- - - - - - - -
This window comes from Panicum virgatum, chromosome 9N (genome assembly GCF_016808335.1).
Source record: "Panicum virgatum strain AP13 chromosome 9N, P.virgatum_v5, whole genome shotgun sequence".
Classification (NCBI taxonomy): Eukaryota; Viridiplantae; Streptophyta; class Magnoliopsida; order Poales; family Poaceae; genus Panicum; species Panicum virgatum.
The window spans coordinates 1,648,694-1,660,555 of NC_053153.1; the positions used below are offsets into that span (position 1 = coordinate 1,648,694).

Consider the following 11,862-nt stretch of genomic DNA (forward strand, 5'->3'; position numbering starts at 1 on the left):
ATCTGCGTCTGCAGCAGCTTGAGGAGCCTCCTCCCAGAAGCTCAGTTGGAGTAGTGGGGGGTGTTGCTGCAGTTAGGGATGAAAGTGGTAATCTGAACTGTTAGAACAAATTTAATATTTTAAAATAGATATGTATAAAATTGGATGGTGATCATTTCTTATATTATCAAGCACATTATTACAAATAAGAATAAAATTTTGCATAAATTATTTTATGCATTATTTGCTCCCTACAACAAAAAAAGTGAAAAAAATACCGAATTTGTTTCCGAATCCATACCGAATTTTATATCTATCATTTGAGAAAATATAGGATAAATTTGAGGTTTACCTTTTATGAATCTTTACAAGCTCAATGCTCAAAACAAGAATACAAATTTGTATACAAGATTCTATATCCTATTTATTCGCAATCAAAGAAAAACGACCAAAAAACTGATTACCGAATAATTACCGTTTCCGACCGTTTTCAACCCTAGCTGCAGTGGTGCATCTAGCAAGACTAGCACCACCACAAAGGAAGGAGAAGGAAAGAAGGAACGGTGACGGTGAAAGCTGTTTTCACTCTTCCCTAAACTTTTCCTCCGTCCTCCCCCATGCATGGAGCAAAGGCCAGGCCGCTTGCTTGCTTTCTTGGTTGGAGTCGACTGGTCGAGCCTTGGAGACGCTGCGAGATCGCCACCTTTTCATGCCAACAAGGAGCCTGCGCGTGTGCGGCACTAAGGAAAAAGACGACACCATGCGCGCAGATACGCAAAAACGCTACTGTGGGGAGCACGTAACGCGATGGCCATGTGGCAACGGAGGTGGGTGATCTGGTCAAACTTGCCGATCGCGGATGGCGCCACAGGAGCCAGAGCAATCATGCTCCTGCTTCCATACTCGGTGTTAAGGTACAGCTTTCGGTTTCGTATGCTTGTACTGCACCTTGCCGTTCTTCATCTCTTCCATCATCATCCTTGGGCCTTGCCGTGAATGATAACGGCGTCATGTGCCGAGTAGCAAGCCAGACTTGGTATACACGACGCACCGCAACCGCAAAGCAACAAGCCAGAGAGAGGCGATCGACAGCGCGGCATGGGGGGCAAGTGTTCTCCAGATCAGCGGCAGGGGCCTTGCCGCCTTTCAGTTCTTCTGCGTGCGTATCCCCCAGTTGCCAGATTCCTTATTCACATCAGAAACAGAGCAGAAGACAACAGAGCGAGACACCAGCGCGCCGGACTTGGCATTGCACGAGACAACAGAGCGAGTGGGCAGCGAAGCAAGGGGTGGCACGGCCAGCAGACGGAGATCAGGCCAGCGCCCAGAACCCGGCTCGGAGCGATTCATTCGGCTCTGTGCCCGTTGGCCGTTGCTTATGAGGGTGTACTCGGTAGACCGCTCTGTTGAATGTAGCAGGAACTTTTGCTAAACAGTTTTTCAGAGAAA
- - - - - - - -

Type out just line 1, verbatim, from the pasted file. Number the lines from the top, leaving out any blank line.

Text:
This window comes from Panicum virgatum, chromosome 9N (genome assembly GCF_016808335.1).